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Esmy Group TitleBest ResponseYou've already chosen the best response.0
dw:1348275214866:dw
 2 years ago

Esmy Group TitleBest ResponseYou've already chosen the best response.0
dw:1348275306258:dw
 2 years ago

muffin990 Group TitleBest ResponseYou've already chosen the best response.0
do you go to James Madison High School
 2 years ago

oldrin.bataku Group TitleBest ResponseYou've already chosen the best response.1
What base does it want you to add in?
 2 years ago

Esmy Group TitleBest ResponseYou've already chosen the best response.0
I'm not sure thats how it says :/
 2 years ago

Esmy Group TitleBest ResponseYou've already chosen the best response.0
No I go to Hanna High
 2 years ago

muffin990 Group TitleBest ResponseYou've already chosen the best response.0
I was just wondering i go to James Madison and I had this question on one of my exams but I could not figure out how to do it
 2 years ago

Esmy Group TitleBest ResponseYou've already chosen the best response.0
yeah this is hard :/ but I think I got the answer. I'm just checking if I'm correct or not ...
 2 years ago

muffin990 Group TitleBest ResponseYou've already chosen the best response.0
but i think it was to base 10 if that helps
 2 years ago

oldrin.bataku Group TitleBest ResponseYou've already chosen the best response.1
There isn't enough information here. What base? You need to explain. Did you mean this?\[44_5+11_5\]If so, the correct answer is...\[100_5\]
 2 years ago

Esmy Group TitleBest ResponseYou've already chosen the best response.0
this are the answerss 1315 B. 1225 C. 1105 D. 2315
 2 years ago

Esmy Group TitleBest ResponseYou've already chosen the best response.0
All the fives are tiny under fives they seem big here, but I think its A. 131\[_{5}\]
 2 years ago

oldrin.bataku Group TitleBest ResponseYou've already chosen the best response.1
Oops, it's C.\[44_5+11_5=110_5\]
 2 years ago

muffin990 Group TitleBest ResponseYou've already chosen the best response.0
can you explain how to do it for us since I am having a hard time with it to
 2 years ago

Callisto Group TitleBest ResponseYou've already chosen the best response.1
\[44_5+11_5\]\[=(4 \times 5+4\times 5^0) + (1 \times 5^1 + 1\times 5^0)\]\[=30_{10}\]\[=1\times 5^2 + 1\times 5^1 + 0\times 5^0\]\[=110_5\]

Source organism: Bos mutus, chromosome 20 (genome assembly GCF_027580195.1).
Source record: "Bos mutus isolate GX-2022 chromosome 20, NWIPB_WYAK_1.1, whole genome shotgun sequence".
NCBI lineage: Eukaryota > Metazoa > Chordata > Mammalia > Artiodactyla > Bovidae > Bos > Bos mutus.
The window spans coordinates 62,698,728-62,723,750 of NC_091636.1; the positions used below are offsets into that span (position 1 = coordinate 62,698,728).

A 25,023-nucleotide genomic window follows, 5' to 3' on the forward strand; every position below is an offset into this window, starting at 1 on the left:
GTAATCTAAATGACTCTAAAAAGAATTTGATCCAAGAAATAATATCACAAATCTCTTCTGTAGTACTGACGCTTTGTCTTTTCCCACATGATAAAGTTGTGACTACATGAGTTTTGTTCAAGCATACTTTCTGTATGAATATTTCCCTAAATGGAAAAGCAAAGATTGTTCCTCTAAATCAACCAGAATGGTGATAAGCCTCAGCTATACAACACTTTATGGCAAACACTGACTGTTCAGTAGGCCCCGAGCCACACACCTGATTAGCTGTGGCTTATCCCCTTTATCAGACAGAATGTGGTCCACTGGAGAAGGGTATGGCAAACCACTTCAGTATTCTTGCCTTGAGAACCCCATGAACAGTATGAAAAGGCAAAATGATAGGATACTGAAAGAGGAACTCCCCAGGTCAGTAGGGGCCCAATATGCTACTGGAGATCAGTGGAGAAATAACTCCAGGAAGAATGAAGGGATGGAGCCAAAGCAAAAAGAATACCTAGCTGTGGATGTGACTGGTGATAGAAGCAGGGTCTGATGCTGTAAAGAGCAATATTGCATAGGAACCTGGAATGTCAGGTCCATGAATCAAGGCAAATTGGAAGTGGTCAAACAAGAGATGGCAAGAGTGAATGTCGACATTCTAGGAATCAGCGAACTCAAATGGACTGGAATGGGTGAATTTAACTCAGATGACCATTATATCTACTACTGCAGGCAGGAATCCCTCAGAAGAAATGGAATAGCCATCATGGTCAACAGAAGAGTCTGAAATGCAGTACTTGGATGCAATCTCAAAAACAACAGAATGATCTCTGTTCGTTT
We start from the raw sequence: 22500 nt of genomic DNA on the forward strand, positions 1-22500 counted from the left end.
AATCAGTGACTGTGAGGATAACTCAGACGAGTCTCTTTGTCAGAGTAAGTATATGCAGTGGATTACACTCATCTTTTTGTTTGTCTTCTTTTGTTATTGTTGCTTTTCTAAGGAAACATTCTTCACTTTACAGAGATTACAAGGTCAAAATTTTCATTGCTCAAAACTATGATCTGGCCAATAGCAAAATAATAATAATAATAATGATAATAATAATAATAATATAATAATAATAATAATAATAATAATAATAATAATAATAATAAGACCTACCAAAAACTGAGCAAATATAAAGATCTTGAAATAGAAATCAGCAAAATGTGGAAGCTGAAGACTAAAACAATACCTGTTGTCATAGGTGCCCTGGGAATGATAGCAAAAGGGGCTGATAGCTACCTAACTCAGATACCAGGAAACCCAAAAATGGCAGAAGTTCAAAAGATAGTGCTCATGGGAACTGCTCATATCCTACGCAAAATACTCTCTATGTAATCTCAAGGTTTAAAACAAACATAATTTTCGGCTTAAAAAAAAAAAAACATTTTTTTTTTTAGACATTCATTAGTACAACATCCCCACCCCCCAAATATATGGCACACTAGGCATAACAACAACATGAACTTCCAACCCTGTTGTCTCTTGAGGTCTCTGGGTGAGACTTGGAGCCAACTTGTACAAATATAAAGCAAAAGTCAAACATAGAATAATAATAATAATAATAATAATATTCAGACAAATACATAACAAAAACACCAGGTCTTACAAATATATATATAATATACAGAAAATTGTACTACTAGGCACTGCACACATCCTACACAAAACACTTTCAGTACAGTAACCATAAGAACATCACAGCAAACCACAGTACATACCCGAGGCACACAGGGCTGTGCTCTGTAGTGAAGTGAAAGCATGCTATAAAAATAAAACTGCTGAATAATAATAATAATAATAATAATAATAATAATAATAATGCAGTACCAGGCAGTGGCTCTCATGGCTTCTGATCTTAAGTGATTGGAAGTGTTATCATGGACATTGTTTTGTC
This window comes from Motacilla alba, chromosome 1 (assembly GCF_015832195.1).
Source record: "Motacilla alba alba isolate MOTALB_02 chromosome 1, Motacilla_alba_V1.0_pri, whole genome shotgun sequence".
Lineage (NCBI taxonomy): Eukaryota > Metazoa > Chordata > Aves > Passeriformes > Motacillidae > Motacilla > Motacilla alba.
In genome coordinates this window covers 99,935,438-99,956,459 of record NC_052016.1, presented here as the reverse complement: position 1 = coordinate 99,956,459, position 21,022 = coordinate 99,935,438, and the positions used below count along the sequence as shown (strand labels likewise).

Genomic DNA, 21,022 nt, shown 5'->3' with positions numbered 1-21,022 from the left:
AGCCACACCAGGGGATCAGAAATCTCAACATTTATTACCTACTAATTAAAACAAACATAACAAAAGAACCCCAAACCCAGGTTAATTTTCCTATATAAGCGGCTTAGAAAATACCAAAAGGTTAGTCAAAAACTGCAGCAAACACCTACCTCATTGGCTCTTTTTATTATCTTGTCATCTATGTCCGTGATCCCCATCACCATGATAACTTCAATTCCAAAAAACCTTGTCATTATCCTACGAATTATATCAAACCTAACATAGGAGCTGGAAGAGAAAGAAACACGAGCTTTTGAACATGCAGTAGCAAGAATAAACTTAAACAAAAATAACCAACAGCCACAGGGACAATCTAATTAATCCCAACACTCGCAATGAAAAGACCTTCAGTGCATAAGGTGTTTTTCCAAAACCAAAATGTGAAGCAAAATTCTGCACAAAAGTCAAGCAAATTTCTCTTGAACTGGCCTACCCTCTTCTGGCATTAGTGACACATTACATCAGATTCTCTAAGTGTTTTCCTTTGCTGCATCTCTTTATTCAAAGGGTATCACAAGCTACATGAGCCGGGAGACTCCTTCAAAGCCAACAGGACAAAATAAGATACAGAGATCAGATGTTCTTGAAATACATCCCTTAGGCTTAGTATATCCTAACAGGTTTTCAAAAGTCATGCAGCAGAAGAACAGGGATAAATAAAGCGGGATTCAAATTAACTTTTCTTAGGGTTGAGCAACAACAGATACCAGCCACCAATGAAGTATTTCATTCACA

2 years ago

Callisto Group TitleBest ResponseYou've already chosen the best response.1
Or you can do it in this way: When every time you see 5, you write it as 0, and add one to the next digit, like what you do for 11+9 in base 10. dw:1348277837985:dw
 2 years ago

oldrin.bataku Group TitleBest ResponseYou've already chosen the best response.1
The subscript here indicates the base, also known as the radix. Typically, we deal with radix ten, or decimal, tied to an Arabic numeral system  which is why we have ten digits. This developed because humans have ten fingers (or, as they're called in anatomy, digits ;), so it was natural to base around.\[0, 1, 2, 3, 4, 5, 6, 7, 8, 9\]Past civilizations have used other choices for their radix and numeral system; in ancient Babylon, the sexagecimal system, which uses radix sixty, was used, with numerals for each. This is why we often speak of multiples of three and six, in things like sixty seconds per minute, sixty minute per hour, sixty arcseconds per arcminute, sixty arcminutes per degree, threehundredsixty degrees per circle... the list goes on and on. Anyways, the key here is that different bases use different numerals. For convenience, we reuse our Arabic numeral system for bases that are less than ten. This is why binary, which is often talked about when speaking of electronics and computers, which uses radix two, employs 0, 1 as its numerals  they are the possible values of an individual bit, or binary digit. Since binary is not easy to deal with, often people use hexadecimal, using radix sixteen, to represent values. They make use of the first six letters of the alphabet to supplement the ten we use, coming up with 0 to 9, followed by A to F. Below are examples of how to interpret numbers in different bases.\[173_{10}=1\times10^2+7\times10^1+3\times10^0=100+70+3=173\\FE_{16}=15\times16^1+14\times16^0=15=240+14=254\\1011_2=1\times2^3+0\times2^2+1\times2^1+1\times2^0=8+2+1=11\]Note that the term base might remind you of exponentiation and logarithms. That is, it's what is being taken the power of  just like what is being done here. Now, the actual relevant stuff is easy. Adding in foreign bases is just like you'd normally add, only you have to keep in mind that there is a different number of numerals, so explicit care must be taken to make sure you properly carry.\[44_5+11_5\]The first thing we do is add the last digits of both.\[\ \ \ 1+4=5\\\text{however we are in base 5, so...}\\\ \ \ 1_5+4_5=10_5\\\text{which means we need to carry.}\]Now, lets try to add the next digit, making sure to remember the digit carried over.\[10_5+10_5+40_5=110_5\]Again, we have a digit to carry over, so our result is ultimately...\[100_5+10_5+0_5=110_5\]Now, to check, let's rewrite them all in decimal and add quickly.\[44_5=4\times5^1+4\times5^0=24\\11_5=1\times5^1+1\times5^0=6\\44_5+11_5=24+6=30\]\[110_5=1\times5^2+1\times5^1+0\times5^0=25+5+0=30\]So, it all checks out :)
 2 years ago

muffin990 Group TitleBest ResponseYou've already chosen the best response.0
Thank you so much
 2 years ago
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